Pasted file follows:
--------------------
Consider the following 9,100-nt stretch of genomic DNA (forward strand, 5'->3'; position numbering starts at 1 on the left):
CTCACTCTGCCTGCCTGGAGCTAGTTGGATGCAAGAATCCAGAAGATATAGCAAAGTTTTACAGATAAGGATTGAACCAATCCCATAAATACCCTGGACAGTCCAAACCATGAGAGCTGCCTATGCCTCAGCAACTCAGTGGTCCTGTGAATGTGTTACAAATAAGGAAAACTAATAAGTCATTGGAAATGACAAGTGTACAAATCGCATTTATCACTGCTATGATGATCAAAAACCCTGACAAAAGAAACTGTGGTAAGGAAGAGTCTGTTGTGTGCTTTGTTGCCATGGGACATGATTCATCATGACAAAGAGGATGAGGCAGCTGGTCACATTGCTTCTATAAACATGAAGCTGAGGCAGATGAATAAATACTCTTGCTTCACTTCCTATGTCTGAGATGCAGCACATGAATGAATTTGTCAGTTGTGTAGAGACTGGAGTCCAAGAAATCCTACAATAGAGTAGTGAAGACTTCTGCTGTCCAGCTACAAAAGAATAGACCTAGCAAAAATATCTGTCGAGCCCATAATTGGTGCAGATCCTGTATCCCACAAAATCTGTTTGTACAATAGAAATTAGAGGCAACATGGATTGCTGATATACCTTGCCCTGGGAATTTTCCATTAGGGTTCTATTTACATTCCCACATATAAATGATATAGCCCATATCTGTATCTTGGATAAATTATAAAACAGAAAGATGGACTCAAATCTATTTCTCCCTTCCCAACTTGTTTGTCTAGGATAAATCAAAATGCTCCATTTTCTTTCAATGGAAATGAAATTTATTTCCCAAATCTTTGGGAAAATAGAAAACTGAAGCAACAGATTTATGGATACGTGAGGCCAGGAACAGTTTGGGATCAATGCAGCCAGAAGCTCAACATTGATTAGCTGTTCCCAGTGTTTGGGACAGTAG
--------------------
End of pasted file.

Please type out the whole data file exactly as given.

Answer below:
Consider the following 9,100-nt stretch of genomic DNA (forward strand, 5'->3'; position numbering starts at 1 on the left):
CTCACTCTGCCTGCCTGGAGCTAGTTGGATGCAAGAATCCAGAAGATATAGCAAAGTTTTACAGATAAGGATTGAACCAATCCCATAAATACCCTGGACAGTCCAAACCATGAGAGCTGCCTATGCCTCAGCAACTCAGTGGTCCTGTGAATGTGTTACAAATAAGGAAAACTAATAAGTCATTGGAAATGACAAGTGTACAAATCGCATTTATCACTGCTATGATGATCAAAAACCCTGACAAAAGAAACTGTGGTAAGGAAGAGTCTGTTGTGTGCTTTGTTGCCATGGGACATGATTCATCATGACAAAGAGGATGAGGCAGCTGGTCACATTGCTTCTATAAACATGAAGCTGAGGCAGATGAATAAATACTCTTGCTTCACTTCCTATGTCTGAGATGCAGCACATGAATGAATTTGTCAGTTGTGTAGAGACTGGAGTCCAAGAAATCCTACAATAGAGTAGTGAAGACTTCTGCTGTCCAGCTACAAAAGAATAGACCTAGCAAAAATATCTGTCGAGCCCATAATTGGTGCAGATCCTGTATCCCACAAAATCTGTTTGTACAATAGAAATTAGAGGCAACATGGATTGCTGATATACCTTGCCCTGGGAATTTTCCATTAGGGTTCTATTTACATTCCCACATATAAATGATATAGCCCATATCTGTATCTTGGATAAATTATAAAACAGAAAGATGGACTCAAATCTATTTCTCCCTTCCCAACTTGTTTGTCTAGGATAAATCAAAATGCTCCATTTTCTTTCAATGGAAATGAAATTTATTTCCCAAATCTTTGGGAAAATAGAAAACTGAAGCAACAGATTTATGGATACGTGAGGCCAGGAACAGTTTGGGATCAATGCAGCCAGAAGCTCAACATTGATTAGCTGTTCCCAGTGTTTGGGACAGTAG